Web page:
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Framing Lumber Exposure to Rain

If my framing lumber for my new home gets wet during construction, will it harm the wood?

Many people building a new home, will understandably get concerned when only the frame structure is exposed and is experiencing wet conditions like rain throughout the build.

Believe it or not, the lumber can be submerged in rain water for hundreds or years before rotting.  But the rot you are familiar with is in the presence of oxygen and water.

Framing Lumber and oriented strand board are developed with the understanding that there is a very high likelihood that the frame gets wet in the process.  The lumber is very resistant to water and some easy precautions by the construction team help to keep things in good condition.

One important part of this process is to sweep the oriented strand board clean each day so that other materials don’t trap water on surface unnecessarily.  Sweeping standing water off of these boards following a rain is an important part of keeping the integrity of the materials.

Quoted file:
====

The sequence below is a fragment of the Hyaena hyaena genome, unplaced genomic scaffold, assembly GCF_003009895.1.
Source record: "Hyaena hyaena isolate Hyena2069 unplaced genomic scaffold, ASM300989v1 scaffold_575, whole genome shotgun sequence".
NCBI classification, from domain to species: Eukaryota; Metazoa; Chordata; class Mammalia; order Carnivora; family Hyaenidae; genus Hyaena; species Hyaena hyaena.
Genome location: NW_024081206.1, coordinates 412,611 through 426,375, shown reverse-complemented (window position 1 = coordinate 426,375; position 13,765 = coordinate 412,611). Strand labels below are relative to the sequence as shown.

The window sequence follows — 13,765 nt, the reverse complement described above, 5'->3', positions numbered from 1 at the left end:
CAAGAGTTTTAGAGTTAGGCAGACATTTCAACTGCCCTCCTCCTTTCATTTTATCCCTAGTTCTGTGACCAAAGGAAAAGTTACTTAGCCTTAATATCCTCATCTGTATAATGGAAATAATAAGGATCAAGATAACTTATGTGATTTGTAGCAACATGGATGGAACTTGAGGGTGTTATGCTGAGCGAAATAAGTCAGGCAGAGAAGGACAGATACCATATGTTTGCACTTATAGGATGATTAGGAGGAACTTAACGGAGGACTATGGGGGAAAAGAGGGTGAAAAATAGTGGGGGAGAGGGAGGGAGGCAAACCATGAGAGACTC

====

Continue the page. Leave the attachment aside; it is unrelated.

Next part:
Some oriented strand board has drainage slots to help reduce the water.

Job sites will want to keep piled lumber off of the ground so it can breathe.  Keeping the lumber stacked in a way that the sides are exposed but generally protected on the larger surface area, is your best bet as rain won’t collect on top of the wood.

Be cognizant of sweeping and removing the saw dust before applying any water repellent to sub flooring.  A good method is to clear off the saw dust, add the water repellent and use a paint roller to push around and apply the product.

Once the roof is installed its very unlikely of your lumber getting wet.

If you discover some mold on the lumber, it can be cleaned easily with oxygen bleach treatment.

Chlorine bleach is another option, but many people do not prefer this option because of the fumes and affect on plants in the area.

Oxygen Bleach can be applied with a sprayer. There is no odor, and does a good job of removing the mold.

Hopefully this helps to ease the anxiety around your new home’s framing lumber getting wet during construction.


Photo by Bailey Starner on Unsplash

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